Kirtland’s warblers are one of North America’s rarest songbirds. They winter in the Bahamas but breed almost exclusively in Michigan, where Smithsonian Migratory Bird Center scientists have studied them since 2006. Kirtland’s warblers were once a common target of brown-headed cowbirds, who would lay their eggs in warbler nests — causing parents to care for cowbird chicks instead of their own. For many years, Michigan’s cowbirds were trapped and killed to protect warblers. However, a study by SMBC research ecologist Nathan Cooper found that warblers no longer need this extra protection, and in 2018, the cowbird traps were removed. Cooper and his team still monitor warbler nests to ensure successful breeding. Intern Haley Haradon joined the research team for the 2021 season. In these excerpts from his field journal, Haradon transports you to Michigan’s young jack pine forests as he searches for Kirtland’s warbler nests.
June 28, 2021 | Huron National Forest, Michigan, U.S.
She has been staring me down with an insect-laden bill for nearly a minute, making noisy alarm calls. Her partner in crime gives an occasional “chip,” his mouth agape with caterpillars to the point of hilarity. I have been searching the forest for Kirtland’s warblers for a few hours now and am hopeful this pair will lead me to their nest. I lay low behind a jack pine, trying to look like a typical forest animal. The female bounces between several saplings, nervously darting her head back and forth. I try to hold perfectly still as insects consume me, caving only to quickly pull off a tick I feel crawling up my calf. Flicking it away, I sink again into stillness.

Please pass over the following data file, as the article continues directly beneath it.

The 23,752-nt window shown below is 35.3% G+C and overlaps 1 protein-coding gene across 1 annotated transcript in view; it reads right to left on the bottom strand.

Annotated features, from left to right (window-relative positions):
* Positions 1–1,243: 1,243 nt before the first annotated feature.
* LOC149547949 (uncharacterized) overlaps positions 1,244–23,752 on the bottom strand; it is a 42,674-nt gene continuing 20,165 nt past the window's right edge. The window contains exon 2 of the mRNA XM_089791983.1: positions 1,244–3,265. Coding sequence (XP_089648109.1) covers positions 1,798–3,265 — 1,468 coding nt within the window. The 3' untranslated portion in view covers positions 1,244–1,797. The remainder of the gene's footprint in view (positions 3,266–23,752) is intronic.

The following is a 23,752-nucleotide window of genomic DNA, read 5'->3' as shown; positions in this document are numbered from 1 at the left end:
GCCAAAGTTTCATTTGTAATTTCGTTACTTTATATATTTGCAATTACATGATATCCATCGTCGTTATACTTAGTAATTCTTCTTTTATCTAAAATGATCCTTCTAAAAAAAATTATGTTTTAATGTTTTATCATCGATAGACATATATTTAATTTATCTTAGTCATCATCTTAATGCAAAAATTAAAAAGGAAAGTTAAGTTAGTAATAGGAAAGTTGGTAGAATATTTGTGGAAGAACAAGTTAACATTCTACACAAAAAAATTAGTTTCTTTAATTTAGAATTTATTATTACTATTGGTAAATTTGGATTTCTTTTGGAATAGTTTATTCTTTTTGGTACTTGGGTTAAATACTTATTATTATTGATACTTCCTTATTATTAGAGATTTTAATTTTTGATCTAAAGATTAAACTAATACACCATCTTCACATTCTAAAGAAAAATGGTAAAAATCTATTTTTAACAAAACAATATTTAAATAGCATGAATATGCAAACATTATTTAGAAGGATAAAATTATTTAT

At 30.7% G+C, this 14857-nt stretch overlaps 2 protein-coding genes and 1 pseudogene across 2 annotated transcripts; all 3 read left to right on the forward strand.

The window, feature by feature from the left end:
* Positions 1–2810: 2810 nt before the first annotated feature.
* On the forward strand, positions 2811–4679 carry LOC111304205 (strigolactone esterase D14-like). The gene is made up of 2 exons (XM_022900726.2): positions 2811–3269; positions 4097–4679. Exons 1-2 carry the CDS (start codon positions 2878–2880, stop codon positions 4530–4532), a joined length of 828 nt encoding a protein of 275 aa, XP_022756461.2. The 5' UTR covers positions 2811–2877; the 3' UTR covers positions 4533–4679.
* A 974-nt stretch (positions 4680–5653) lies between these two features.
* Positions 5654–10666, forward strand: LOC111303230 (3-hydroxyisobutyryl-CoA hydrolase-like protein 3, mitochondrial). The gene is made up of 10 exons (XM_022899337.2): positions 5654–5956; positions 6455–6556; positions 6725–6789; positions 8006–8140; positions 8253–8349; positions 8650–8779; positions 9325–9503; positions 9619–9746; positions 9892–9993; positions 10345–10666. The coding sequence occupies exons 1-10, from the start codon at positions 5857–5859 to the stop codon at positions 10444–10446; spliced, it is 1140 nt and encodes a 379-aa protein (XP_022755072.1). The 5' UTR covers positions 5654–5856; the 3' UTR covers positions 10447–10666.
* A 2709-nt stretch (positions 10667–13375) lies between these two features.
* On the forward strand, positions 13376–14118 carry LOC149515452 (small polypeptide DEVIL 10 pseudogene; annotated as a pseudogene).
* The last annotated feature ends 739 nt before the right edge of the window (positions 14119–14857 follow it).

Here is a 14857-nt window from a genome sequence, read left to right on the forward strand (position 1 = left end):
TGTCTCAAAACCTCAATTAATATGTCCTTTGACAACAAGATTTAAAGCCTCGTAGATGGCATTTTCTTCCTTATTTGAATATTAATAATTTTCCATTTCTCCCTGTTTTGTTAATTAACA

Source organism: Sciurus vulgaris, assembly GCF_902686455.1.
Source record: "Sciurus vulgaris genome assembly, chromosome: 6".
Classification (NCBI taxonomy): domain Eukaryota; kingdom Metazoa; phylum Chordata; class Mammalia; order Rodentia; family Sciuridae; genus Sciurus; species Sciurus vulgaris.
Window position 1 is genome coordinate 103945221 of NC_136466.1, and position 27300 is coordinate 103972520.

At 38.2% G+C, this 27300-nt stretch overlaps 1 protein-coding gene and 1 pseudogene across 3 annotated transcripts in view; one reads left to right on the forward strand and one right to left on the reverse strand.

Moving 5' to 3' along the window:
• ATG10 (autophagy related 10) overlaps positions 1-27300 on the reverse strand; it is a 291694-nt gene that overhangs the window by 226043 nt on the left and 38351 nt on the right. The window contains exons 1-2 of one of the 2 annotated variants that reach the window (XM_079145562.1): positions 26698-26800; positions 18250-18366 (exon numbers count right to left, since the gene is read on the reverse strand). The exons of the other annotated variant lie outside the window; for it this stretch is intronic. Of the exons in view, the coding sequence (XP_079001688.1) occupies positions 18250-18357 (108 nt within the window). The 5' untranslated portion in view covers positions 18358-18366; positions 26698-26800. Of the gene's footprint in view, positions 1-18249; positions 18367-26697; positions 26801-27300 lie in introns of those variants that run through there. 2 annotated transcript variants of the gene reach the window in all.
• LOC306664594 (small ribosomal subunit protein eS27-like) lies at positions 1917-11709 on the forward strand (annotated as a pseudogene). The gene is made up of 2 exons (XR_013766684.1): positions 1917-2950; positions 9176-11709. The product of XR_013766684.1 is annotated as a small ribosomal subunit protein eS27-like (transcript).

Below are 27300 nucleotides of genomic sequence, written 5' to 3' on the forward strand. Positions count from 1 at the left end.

With her guard still raised, the warbler reluctantly dives down and deposits fat caterpillars into her chicks’ hungry mouths. Her partner follows suit only a moment later, and I carefully memorize the shape of the jack pine they visited. It’s so similar to the rest that it would be easy to lose in the crowd of its likeness. I scan the treeline for the wandering eyes of predators. Though I see none, I pretend to check several fake nests as I cautiously approach the base of the jack pine. This should confuse any clever cowbirds, blue jays or crows — all nest parasites or predators that may be trying to follow my movements to the real nest.
Mama ain’t happy. She alarms nonstop and feigns a broken wing in a noble attempt to lead me away from her chicks. Pretending to have a broken wing is a common defense strategy birds use to draw predators away from their otherwise defenseless young. I lift my binoculars and spy into the small grassy bowl she built for her young. I count one, two, three, four bills and eight unblinking little eyes. Best of all, I can tell that none of them are cowbirds! Using my GPS, I record the coordinates of the nest and depart in a different direction. Ensuring my trail doesn’t end right at the nest will help protect the chicks from any mammalian nest predators, like mice and weasels, that might be following my scent. I have already caught three weasels red-handed following my scent trail this month.